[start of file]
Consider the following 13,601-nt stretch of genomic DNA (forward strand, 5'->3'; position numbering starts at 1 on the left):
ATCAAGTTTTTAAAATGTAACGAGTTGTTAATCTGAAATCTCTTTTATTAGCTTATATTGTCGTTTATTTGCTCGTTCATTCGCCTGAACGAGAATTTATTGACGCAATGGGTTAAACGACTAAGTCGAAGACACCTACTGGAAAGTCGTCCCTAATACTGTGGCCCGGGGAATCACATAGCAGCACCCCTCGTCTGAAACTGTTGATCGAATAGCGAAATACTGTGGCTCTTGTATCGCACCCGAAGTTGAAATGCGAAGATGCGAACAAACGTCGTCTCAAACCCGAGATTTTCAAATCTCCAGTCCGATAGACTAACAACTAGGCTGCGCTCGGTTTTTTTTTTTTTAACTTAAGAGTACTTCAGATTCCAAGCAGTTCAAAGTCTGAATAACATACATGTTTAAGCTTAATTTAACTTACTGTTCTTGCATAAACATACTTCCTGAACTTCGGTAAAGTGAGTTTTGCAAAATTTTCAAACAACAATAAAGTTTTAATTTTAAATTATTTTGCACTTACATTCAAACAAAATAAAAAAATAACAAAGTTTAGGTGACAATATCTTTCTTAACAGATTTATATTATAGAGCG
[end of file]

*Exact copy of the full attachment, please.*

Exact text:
Consider the following 13,601-nt stretch of genomic DNA (forward strand, 5'->3'; position numbering starts at 1 on the left):
ATCAAGTTTTTAAAATGTAACGAGTTGTTAATCTGAAATCTCTTTTATTAGCTTATATTGTCGTTTATTTGCTCGTTCATTCGCCTGAACGAGAATTTATTGACGCAATGGGTTAAACGACTAAGTCGAAGACACCTACTGGAAAGTCGTCCCTAATACTGTGGCCCGGGGAATCACATAGCAGCACCCCTCGTCTGAAACTGTTGATCGAATAGCGAAATACTGTGGCTCTTGTATCGCACCCGAAGTTGAAATGCGAAGATGCGAACAAACGTCGTCTCAAACCCGAGATTTTCAAATCTCCAGTCCGATAGACTAACAACTAGGCTGCGCTCGGTTTTTTTTTTTTTAACTTAAGAGTACTTCAGATTCCAAGCAGTTCAAAGTCTGAATAACATACATGTTTAAGCTTAATTTAACTTACTGTTCTTGCATAAACATACTTCCTGAACTTCGGTAAAGTGAGTTTTGCAAAATTTTCAAACAACAATAAAGTTTTAATTTTAAATTATTTTGCACTTACATTCAAACAAAATAAAAAAATAACAAAGTTTAGGTGACAATATCTTTCTTAACAGATTTATATTATAGAGCG